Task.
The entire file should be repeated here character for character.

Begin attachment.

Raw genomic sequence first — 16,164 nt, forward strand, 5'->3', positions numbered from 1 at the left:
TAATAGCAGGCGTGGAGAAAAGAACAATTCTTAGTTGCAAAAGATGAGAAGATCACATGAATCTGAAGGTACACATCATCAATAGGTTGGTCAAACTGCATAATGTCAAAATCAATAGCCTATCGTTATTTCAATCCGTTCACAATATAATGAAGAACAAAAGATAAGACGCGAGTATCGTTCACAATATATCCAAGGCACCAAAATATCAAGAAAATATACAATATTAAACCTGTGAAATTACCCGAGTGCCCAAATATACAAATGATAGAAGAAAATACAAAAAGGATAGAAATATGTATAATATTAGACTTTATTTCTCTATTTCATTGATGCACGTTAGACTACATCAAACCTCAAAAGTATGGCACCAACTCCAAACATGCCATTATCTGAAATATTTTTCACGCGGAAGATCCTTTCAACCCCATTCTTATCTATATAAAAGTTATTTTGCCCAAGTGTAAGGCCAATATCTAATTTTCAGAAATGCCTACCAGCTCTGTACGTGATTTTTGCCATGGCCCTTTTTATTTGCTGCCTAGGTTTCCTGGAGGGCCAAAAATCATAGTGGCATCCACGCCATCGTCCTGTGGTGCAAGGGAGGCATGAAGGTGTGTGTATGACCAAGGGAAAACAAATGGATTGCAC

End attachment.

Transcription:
Raw genomic sequence first — 16,164 nt, forward strand, 5'->3', positions numbered from 1 at the left:
TAATAGCAGGCGTGGAGAAAAGAACAATTCTTAGTTGCAAAAGATGAGAAGATCACATGAATCTGAAGGTACACATCATCAATAGGTTGGTCAAACTGCATAATGTCAAAATCAATAGCCTATCGTTATTTCAATCCGTTCACAATATAATGAAGAACAAAAGATAAGACGCGAGTATCGTTCACAATATATCCAAGGCACCAAAATATCAAGAAAATATACAATATTAAACCTGTGAAATTACCCGAGTGCCCAAATATACAAATGATAGAAGAAAATACAAAAAGGATAGAAATATGTATAATATTAGACTTTATTTCTCTATTTCATTGATGCACGTTAGACTACATCAAACCTCAAAAGTATGGCACCAACTCCAAACATGCCATTATCTGAAATATTTTTCACGCGGAAGATCCTTTCAACCCCATTCTTATCTATATAAAAGTTATTTTGCCCAAGTGTAAGGCCAATATCTAATTTTCAGAAATGCCTACCAGCTCTGTACGTGATTTTTGCCATGGCCCTTTTTATTTGCTGCCTAGGTTTCCTGGAGGGCCAAAAATCATAGTGGCATCCACGCCATCGTCCTGTGGTGCAAGGGAGGCATGAAGGTGTGTGTATGACCAAGGGAAAACAAATGGATTGCAC